Have been out Hanukkah shopping, with a slight urgency as my son and daughter-in-law are driving to us for Thanksgiving, so I can include items that do not ship well like liquids and bulky items this year. We have our tradition, established by my in-laws when their kids were little. Each person gets one nominal gift each night with an aggregate price limit, wife and I each get four for our kids, aggregate price limit $50 and eight for each other, aggregate price $100. The tactics for doing this have changed a bit over fifty years. Books largely obsolete as are dvds and cds. Toys outgrown. Stuff with cat logo and cheap baubles or cosmetics can be unique. But what keeps it within budget, and avoids clutter with tchotches later are the edibles, one or two per person each year.
It is the petty edibles that changed in the last 5-10 years. Candy, cookies, cocoa, jellies, many honeys, specialty teas all had some form of kosher certification. Many have disappeared, particularly with small boxes of chocolates made in Europe that include lists of ingredients in Arabic. Hot sauces and cocktail additives in small variety vials, potentially ideal form my kids, no longer carry hechshers at all. There just seem fewer options the last couple of years. I assume that the cost of obtaining certification has inflated beyond the means of the small seasonal niche manufacturers without the market of Jews and Muslims who depend on the certifications.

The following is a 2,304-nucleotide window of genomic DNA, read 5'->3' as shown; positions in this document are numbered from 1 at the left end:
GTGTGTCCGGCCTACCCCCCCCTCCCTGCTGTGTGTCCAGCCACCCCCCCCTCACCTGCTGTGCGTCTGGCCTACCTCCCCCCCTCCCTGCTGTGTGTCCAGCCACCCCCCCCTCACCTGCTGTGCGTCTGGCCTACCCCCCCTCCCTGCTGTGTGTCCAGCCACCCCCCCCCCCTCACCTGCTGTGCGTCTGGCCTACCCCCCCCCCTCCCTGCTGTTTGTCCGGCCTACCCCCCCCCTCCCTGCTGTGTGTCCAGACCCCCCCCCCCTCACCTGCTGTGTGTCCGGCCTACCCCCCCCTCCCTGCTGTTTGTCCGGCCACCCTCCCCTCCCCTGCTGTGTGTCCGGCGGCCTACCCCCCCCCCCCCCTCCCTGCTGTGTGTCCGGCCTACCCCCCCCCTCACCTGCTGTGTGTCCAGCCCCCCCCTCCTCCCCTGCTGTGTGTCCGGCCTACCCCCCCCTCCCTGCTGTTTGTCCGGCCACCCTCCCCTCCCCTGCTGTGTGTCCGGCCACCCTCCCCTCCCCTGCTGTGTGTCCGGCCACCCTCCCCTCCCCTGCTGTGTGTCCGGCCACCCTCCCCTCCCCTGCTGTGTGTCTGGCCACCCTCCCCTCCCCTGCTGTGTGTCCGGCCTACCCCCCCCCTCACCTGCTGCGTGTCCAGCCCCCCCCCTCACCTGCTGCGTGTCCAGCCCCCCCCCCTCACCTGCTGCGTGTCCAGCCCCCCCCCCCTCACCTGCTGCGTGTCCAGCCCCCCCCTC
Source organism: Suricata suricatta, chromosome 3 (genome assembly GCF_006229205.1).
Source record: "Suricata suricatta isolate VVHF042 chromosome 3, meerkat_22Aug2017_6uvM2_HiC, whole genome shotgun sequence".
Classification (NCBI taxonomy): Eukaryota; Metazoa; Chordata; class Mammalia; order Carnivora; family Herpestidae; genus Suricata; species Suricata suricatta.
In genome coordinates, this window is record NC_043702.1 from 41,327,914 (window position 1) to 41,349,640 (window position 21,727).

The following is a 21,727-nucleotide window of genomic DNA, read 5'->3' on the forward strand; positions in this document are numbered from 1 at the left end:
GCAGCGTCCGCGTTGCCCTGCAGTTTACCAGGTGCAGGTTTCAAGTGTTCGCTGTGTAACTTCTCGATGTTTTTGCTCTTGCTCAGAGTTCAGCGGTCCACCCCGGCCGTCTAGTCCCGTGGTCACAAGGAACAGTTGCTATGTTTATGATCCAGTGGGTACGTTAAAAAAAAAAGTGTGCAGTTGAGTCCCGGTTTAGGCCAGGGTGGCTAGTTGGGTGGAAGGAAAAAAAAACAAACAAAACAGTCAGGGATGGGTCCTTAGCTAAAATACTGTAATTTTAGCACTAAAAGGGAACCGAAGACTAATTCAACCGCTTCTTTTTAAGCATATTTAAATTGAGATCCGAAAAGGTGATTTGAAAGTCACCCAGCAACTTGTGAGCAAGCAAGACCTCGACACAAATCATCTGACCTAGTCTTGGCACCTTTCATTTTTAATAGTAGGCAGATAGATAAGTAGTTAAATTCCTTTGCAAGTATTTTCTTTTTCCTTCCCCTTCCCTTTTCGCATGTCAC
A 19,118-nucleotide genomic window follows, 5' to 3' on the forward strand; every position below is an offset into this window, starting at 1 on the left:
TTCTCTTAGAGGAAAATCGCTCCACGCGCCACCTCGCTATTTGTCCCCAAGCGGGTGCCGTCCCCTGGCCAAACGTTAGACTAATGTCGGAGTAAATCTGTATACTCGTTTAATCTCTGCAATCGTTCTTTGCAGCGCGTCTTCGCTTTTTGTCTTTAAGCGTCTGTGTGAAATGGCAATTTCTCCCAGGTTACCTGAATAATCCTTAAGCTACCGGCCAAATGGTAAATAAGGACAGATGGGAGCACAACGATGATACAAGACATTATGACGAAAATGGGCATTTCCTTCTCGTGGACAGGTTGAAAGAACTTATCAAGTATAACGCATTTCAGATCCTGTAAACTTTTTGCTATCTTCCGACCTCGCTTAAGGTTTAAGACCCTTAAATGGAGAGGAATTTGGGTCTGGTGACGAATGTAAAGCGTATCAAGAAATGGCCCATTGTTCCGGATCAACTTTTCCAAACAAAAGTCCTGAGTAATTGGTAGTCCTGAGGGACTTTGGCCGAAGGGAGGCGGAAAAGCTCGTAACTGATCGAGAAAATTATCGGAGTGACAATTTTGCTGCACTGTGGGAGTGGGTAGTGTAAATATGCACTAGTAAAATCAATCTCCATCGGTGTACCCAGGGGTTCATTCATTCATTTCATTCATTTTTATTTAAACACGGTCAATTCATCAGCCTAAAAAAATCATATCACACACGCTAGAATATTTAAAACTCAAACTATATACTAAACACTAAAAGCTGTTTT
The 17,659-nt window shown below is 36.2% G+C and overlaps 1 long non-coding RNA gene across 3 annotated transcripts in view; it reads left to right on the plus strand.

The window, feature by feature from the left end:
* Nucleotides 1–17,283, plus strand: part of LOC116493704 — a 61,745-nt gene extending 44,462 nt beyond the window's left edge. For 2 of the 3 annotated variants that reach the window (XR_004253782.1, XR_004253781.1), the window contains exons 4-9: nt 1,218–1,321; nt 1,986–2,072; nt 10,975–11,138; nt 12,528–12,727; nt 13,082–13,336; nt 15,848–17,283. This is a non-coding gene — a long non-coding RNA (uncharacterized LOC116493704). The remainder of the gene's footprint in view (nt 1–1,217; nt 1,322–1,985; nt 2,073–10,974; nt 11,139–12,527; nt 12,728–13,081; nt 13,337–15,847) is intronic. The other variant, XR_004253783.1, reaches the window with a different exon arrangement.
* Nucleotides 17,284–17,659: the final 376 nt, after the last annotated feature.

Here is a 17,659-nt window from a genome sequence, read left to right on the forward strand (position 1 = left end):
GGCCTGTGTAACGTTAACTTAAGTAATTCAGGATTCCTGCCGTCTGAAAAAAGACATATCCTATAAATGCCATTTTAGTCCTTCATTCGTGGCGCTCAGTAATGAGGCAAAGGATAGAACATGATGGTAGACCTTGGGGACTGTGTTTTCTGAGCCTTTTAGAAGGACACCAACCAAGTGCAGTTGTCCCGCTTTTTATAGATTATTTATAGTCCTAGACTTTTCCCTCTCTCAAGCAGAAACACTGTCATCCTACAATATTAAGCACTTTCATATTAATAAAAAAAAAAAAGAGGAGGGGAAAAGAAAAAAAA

On the other hand, there are now a lot of OU-D gingerbread houses, the first year I’ve come across any made by other than Manischewitz or other Jewish themed manufacturers. Hershey and Oreo and some from a British manufacturer are now certified, even though the houses themselves have candy decorations in the shape of Christmas themes. Got my daughter-in-law one with an Oreo base.